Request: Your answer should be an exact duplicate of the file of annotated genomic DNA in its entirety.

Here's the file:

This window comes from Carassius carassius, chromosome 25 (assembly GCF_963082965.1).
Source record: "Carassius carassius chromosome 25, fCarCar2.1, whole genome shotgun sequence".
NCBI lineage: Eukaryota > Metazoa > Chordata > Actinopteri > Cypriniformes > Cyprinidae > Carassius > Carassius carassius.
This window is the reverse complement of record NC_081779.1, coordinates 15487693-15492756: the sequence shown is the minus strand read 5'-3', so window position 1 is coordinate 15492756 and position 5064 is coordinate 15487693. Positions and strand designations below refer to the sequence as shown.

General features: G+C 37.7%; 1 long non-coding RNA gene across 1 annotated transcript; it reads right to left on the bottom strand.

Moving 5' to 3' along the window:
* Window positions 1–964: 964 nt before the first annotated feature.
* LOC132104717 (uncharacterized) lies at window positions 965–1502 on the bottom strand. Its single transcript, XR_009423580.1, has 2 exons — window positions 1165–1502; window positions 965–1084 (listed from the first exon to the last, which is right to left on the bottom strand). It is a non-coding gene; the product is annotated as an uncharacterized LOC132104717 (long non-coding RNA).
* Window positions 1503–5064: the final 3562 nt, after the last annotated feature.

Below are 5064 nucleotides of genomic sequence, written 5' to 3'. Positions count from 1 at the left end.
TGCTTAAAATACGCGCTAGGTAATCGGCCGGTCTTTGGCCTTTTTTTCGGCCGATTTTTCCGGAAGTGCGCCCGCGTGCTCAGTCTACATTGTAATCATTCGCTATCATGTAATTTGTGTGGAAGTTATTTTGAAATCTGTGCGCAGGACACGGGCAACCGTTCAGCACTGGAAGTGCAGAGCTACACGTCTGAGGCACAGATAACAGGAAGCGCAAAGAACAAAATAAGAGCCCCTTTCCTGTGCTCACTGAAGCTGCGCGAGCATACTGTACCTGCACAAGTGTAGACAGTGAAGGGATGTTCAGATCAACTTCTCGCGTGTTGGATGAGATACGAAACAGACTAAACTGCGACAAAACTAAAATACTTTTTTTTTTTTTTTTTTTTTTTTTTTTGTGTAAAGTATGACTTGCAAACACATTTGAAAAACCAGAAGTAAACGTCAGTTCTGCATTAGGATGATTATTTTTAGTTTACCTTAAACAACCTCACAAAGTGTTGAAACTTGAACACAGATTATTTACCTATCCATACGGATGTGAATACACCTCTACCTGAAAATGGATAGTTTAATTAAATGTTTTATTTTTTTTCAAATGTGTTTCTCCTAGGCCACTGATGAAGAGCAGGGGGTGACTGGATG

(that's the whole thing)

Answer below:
This window comes from Carassius carassius, chromosome 25 (assembly GCF_963082965.1).
Source record: "Carassius carassius chromosome 25, fCarCar2.1, whole genome shotgun sequence".
NCBI lineage: Eukaryota > Metazoa > Chordata > Actinopteri > Cypriniformes > Cyprinidae > Carassius > Carassius carassius.
This window is the reverse complement of record NC_081779.1, coordinates 15487693-15492756: the sequence shown is the minus strand read 5'-3', so window position 1 is coordinate 15492756 and position 5064 is coordinate 15487693. Positions and strand designations below refer to the sequence as shown.

General features: G+C 37.7%; 1 long non-coding RNA gene across 1 annotated transcript; it reads right to left on the bottom strand.

Moving 5' to 3' along the window:
* Window positions 1–964: 964 nt before the first annotated feature.
* LOC132104717 (uncharacterized) lies at window positions 965–1502 on the bottom strand. Its single transcript, XR_009423580.1, has 2 exons — window positions 1165–1502; window positions 965–1084 (listed from the first exon to the last, which is right to left on the bottom strand). It is a non-coding gene; the product is annotated as an uncharacterized LOC132104717 (long non-coding RNA).
* Window positions 1503–5064: the final 3562 nt, after the last annotated feature.

Below are 5064 nucleotides of genomic sequence, written 5' to 3'. Positions count from 1 at the left end.
TGCTTAAAATACGCGCTAGGTAATCGGCCGGTCTTTGGCCTTTTTTTCGGCCGATTTTTCCGGAAGTGCGCCCGCGTGCTCAGTCTACATTGTAATCATTCGCTATCATGTAATTTGTGTGGAAGTTATTTTGAAATCTGTGCGCAGGACACGGGCAACCGTTCAGCACTGGAAGTGCAGAGCTACACGTCTGAGGCACAGATAACAGGAAGCGCAAAGAACAAAATAAGAGCCCCTTTCCTGTGCTCACTGAAGCTGCGCGAGCATACTGTACCTGCACAAGTGTAGACAGTGAAGGGATGTTCAGATCAACTTCTCGCGTGTTGGATGAGATACGAAACAGACTAAACTGCGACAAAACTAAAATACTTTTTTTTTTTTTTTTTTTTTTTTTTTTGTGTAAAGTATGACTTGCAAACACATTTGAAAAACCAGAAGTAAACGTCAGTTCTGCATTAGGATGATTATTTTTAGTTTACCTTAAACAACCTCACAAAGTGTTGAAACTTGAACACAGATTATTTACCTATCCATACGGATGTGAATACACCTCTACCTGAAAATGGATAGTTTAATTAAATGTTTTATTTTTTTTCAAATGTGTTTCTCCTAGGCCACTGATGAAGAGCAGGGGGTGACTGGATG